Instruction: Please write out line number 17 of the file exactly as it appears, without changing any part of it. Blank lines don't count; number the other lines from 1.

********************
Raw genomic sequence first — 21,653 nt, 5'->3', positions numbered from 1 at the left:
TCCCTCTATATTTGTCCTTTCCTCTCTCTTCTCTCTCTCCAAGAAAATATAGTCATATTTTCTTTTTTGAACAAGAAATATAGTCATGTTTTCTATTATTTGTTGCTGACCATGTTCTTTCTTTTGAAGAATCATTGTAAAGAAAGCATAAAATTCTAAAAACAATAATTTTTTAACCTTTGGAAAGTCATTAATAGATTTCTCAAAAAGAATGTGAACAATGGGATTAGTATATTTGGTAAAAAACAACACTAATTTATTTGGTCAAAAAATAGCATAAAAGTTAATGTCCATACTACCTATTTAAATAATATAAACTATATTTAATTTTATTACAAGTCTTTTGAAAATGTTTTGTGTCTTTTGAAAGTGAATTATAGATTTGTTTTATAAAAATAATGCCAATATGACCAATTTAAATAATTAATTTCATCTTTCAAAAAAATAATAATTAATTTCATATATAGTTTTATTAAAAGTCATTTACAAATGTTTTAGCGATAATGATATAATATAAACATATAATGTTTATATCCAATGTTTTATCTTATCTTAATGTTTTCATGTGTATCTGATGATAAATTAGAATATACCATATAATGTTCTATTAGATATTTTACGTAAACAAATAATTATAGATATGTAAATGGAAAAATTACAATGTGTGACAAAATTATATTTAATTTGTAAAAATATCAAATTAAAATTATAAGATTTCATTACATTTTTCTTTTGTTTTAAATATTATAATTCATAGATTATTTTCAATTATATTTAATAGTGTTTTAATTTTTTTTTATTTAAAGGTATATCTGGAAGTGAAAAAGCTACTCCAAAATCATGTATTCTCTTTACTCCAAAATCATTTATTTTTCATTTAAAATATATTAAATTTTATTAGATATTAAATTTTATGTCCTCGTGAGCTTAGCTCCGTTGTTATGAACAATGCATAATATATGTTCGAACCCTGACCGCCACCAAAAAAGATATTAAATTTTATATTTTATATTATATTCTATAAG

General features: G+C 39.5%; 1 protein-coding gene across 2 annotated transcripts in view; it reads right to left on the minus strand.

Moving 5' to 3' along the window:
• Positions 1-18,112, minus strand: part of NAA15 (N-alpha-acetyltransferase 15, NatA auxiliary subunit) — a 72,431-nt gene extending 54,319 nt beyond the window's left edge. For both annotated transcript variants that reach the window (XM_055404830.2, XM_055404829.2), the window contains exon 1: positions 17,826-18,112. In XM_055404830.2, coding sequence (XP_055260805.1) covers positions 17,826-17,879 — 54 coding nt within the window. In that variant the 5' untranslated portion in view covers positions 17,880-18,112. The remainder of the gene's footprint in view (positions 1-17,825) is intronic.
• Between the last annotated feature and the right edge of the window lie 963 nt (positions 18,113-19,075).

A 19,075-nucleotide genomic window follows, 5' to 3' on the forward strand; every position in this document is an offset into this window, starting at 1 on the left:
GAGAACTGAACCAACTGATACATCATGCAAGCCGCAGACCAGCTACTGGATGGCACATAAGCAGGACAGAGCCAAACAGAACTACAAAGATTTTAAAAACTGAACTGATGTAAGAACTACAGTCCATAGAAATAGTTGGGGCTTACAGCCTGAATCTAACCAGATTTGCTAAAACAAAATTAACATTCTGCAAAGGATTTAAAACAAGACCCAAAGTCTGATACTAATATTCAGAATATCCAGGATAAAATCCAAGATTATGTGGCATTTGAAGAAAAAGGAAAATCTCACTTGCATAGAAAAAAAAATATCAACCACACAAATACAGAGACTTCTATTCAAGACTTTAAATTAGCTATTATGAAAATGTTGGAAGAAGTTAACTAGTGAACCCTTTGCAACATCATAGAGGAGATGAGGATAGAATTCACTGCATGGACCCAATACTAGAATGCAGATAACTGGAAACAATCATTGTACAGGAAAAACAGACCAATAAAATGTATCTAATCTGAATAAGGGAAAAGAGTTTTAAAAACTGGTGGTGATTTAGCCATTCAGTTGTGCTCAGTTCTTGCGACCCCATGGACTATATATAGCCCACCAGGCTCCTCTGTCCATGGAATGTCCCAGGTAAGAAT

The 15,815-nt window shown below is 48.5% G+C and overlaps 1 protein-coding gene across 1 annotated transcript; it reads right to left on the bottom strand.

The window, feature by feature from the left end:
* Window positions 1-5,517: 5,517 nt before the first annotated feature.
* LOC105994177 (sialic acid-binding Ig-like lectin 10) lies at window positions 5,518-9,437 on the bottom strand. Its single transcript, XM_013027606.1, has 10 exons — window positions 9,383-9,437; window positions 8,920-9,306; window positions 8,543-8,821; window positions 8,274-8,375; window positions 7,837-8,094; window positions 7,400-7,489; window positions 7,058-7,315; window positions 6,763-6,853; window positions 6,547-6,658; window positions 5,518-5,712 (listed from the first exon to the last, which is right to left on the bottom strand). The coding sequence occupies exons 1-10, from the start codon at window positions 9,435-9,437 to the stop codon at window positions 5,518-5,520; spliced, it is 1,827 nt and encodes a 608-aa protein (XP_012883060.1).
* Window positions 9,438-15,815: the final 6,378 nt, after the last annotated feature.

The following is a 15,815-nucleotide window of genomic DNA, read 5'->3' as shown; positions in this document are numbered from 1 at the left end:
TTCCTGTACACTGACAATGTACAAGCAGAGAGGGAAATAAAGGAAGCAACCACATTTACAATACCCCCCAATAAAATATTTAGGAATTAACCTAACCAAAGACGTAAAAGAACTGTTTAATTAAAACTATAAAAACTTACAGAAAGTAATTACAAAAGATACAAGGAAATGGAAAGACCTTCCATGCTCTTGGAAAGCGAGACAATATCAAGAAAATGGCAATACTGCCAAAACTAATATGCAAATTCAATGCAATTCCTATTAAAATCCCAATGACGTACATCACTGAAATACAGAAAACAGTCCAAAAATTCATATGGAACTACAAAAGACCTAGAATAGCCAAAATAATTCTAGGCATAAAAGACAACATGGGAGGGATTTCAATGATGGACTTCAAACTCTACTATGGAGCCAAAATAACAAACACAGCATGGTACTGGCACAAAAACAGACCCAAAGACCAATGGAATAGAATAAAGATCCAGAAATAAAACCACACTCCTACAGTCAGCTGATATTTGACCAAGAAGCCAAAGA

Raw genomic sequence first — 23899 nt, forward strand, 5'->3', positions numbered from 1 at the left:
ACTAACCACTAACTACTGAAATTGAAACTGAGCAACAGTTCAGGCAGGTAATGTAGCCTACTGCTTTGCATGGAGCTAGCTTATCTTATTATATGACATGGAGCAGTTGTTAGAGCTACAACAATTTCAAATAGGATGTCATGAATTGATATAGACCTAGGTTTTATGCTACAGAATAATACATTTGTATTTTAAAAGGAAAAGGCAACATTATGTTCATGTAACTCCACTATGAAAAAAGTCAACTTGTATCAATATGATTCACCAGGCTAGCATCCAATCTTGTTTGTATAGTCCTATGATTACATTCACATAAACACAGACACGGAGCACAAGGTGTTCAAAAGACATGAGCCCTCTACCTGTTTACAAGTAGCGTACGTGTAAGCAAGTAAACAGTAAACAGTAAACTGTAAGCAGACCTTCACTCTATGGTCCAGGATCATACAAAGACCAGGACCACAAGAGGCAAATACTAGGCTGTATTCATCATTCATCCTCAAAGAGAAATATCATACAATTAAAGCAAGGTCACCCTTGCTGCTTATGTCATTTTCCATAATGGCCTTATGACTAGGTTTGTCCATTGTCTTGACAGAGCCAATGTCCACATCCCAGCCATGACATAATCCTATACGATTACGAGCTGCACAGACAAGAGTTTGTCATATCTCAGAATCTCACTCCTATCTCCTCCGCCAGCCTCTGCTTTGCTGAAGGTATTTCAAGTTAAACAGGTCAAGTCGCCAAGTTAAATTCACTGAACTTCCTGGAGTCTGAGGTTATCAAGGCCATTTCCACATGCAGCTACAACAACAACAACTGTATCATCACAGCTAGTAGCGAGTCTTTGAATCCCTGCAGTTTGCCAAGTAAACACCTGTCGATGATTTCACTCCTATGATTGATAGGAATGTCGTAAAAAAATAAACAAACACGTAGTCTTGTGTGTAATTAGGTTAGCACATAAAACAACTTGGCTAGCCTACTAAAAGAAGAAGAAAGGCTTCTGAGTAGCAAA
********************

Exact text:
ACTAACCACTAACTACTGAAATTGAAACTGAGCAACAGTTCAGGCAGGTAATGTAGCCTACTGCTTTGCATGGAGCTAGCTTATCTTATTATATGACATGGAGCAGTTGTTAGAGCTACAACAATTTCAAATAGGATGTCATGAATTGATATAGACCTAGGTTTTATGCTACAGAATAATACATTTGTATTTTAAAAGGAAAAGGCAACATTATGTTCATGTAACTCCACTATGAAAAAAGTCAACTTGTATCAATATGATTCACCAGGCTAGCATCCAATCTTGTTTGTATAGTCCTATGATTACATTCACATAAACACAGACACGGAGCACAAGGTGTTCAAAAGACATGAGCCCTCTACCTGTTTACAAGTAGCGTACGTGTAAGCAAGTAAACAGTAAACAGTAAACTGTAAGCAGACCTTCACTCTATGGTCCAGGATCATACAAAGACCAGGACCACAAGAGGCAAATACTAGGCTGTATTCATCATTCATCCTCAAAGAGAAATATCATACAATTAAAGCAAGGTCACCCTTGCTGCTTATGTCATTTTCCATAATGGCCTTATGACTAGGTTTGTCCATTGTCTTGACAGAGCCAATGTCCACATCCCAGCCATGACATAATCCTATACGATTACGAGCTGCACAGACAAGAGTTTGTCATATCTCAGAATCTCACTCCTATCTCCTCCGCCAGCCTCTGCTTTGCTGAAGGTATTTCAAGTTAAACAGGTCAAGTCGCCAAGTTAAATTCACTGAACTTCCTGGAGTCTGAGGTTATCAAGGCCATTTCCACATGCAGCTACAACAACAACAACTGTATCATCACAGCTAGTAGCGAGTCTTTGAATCCCTGCAGTTTGCCAAGTAAACACCTGTCGATGATTTCACTCCTATGATTGATAGGAATGTCGTAAAAAAATAAACAAACACGTAGTCTTGTGTGTAATTAGGTTAGCACATAAAACAACTTGGCTAGCCTACTAAAAGAAGAAGAAAGGCTTCTGAGTAGCAAA